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Maou Gakuin no Futekigousha
(All episodes watched):
My impression is that in Japan 'Demons' aren't necessarily evil--like humans, they can be good, bad, or somewhere inbetween. They just have fantastic powers. Thus we get the new Anos Voldigort, a guy with a very conventional set of parents who is courteous to Misha Necron, another candidate for Demon King. Just don't cross him; while generally pretty harmless, he will totally kick the ass of anyone who picks a fight with him. So, I wondered while watching episode one, what exactly is going on here? What will Anos do with his fantastic powers? How can he be both the ultimate demon lord and a guy with morals? He seems virtually invincible, so what will the basic conflict be (or might this just be comedy?)? So far, there had been a good deal of action, and the magic seemed fairly classy--not just the usual shooting of energy blasts but some fairly scary stuff, like killing a person, resurrecting him, and killing him again and again. Also, why his being labelled a 'misfit' mattered was beyond me; I wonder what exactly that term entails in Japan. Anyway, I was curious where this would go and whether it would all make more sense eventually.
Episode two offers a degree of explanation of just what Anos is up to. Contrary to what you might expect, it seems that 2000 years ago he was largely a peacemaker, who brought an end to an inexorable war between demons and humans by magically separating them--not exactly pure evil. What's more, he sacrificed his own life to do so. He needed the cooperation of a human hero, Kanon, to do this, and we also run into a reincarnated Kanon later on. I got a good laugh out of Anos' first words after being reborn. The reason why he is looked down upon and labelled a 'misfit' is because over two millennia his name has been forgotten and a wrong one has been assigned to him. Again, there seemed to be some depth and complexity to the magic in this show. On the other hand, the magical duel Anos gets into with Misha's sister, Sasha, wasn't all that brilliant and her personality initially struck me as pretty predictable and 2D. I was confused by the claims that were made by Sasha about Misha being nothing more than a 'doll' (whatever that is). Are they really sisters or not?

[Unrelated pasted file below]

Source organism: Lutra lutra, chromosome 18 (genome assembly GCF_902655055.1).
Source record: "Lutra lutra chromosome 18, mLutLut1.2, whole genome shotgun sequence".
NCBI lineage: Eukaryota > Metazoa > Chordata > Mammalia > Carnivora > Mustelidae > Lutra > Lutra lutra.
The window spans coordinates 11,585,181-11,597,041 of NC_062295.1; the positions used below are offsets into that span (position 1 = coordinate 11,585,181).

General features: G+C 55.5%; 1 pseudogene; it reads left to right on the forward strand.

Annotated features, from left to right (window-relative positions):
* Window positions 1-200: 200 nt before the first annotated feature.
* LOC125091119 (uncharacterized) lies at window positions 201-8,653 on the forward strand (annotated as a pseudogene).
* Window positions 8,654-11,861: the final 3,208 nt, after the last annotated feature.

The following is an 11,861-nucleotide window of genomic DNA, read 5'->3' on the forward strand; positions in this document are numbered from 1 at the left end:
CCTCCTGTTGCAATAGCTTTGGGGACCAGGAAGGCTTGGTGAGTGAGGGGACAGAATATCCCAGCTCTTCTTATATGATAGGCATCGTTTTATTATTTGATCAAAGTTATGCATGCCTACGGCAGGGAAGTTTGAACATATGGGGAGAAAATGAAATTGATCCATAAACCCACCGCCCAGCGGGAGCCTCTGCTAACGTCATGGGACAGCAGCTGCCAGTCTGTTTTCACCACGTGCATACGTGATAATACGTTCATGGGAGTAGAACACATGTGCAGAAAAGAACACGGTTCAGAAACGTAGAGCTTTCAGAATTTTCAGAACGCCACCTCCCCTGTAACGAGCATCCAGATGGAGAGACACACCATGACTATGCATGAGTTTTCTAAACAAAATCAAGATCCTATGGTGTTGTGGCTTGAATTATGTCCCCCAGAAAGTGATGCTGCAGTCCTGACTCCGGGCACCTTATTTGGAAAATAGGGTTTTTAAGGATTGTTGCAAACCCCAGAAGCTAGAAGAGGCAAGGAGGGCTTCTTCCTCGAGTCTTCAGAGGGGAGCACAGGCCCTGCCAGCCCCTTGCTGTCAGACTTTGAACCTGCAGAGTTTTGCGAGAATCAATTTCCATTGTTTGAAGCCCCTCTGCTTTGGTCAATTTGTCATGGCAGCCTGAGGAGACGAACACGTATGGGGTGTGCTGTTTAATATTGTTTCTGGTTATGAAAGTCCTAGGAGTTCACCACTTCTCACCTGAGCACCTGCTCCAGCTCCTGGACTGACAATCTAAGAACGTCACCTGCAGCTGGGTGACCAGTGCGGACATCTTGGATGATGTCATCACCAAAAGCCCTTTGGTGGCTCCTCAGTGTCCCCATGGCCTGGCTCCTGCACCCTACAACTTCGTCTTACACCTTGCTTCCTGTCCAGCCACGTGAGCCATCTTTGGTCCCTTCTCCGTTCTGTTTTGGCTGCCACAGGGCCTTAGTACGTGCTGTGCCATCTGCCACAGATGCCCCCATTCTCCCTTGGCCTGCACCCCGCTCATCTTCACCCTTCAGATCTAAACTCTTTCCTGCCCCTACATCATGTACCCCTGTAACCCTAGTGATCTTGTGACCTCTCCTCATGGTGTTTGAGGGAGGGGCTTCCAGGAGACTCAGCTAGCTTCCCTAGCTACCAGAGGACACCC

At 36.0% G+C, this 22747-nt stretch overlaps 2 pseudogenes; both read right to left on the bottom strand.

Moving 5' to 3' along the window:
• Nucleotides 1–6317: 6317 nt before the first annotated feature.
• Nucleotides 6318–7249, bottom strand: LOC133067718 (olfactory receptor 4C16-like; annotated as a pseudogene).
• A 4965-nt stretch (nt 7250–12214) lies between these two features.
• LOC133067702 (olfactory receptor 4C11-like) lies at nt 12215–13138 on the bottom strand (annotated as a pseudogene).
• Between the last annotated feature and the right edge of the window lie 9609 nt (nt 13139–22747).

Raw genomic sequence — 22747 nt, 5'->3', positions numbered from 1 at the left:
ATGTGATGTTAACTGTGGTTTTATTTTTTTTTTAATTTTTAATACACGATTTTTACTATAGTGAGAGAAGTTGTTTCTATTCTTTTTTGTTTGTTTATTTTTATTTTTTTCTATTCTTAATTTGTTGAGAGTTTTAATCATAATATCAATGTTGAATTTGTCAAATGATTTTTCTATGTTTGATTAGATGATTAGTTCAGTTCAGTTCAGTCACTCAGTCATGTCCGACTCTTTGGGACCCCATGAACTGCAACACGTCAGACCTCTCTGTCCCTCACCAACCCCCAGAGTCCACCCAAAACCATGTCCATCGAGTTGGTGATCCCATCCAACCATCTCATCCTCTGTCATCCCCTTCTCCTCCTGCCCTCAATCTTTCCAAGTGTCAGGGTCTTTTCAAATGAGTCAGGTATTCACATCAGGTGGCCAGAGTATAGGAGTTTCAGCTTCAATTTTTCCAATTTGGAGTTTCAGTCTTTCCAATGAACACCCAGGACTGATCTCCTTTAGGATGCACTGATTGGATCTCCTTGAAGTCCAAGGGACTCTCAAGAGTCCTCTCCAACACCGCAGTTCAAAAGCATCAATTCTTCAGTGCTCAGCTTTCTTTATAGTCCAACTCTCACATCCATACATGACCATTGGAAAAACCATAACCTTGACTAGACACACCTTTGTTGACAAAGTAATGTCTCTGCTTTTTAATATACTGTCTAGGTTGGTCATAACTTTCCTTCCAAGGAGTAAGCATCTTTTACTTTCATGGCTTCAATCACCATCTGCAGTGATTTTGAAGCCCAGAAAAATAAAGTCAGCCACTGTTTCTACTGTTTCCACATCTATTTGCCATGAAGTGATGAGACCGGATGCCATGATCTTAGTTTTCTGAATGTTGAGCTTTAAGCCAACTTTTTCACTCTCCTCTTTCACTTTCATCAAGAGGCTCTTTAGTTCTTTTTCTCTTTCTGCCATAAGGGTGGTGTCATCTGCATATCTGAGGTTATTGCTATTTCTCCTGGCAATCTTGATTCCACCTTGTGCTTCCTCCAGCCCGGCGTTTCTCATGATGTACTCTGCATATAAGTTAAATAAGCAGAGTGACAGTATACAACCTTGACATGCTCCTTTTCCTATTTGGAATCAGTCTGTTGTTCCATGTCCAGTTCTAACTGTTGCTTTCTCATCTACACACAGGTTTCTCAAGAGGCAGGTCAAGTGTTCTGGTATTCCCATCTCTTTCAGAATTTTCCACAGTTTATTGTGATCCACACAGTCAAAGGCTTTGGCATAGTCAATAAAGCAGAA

In episode three Sasha seems to mellow somewhat from the arrogant, privledged aristocrat she was--and then she doesn't. She snaps back to her old ways--if not farther--so instantaneously that I wondered if she had been possessed or this was some sort of impostor. It doesn't seem to make sense; what purpose does it serve? Her plot to betray Anos and Misha barely gets started before it is quashed. If I were Anos I would at the very least eject her from my clique, but there's no way that will happen in a quasi-harem anime. The episode left me wondering if I should continue watching this series after all. Episode four was confusing as well--Sasha hates Misha--no, scratch that, she loves her. Misha never existed yet she will cease to exist on her birthday. Division Fusion Resurrection Magic Dino Jixes. WTF? At least I think I understand how Anos will fix the problem. But is this show going anywhere intriguing? Even after episode five (in which the resurrection of an old ally of Anos turns up) I felt I had at best a vague idea what the basic message behind this show is. If anime pickings had not been rather meager due to the pandemic, I might have quit this show.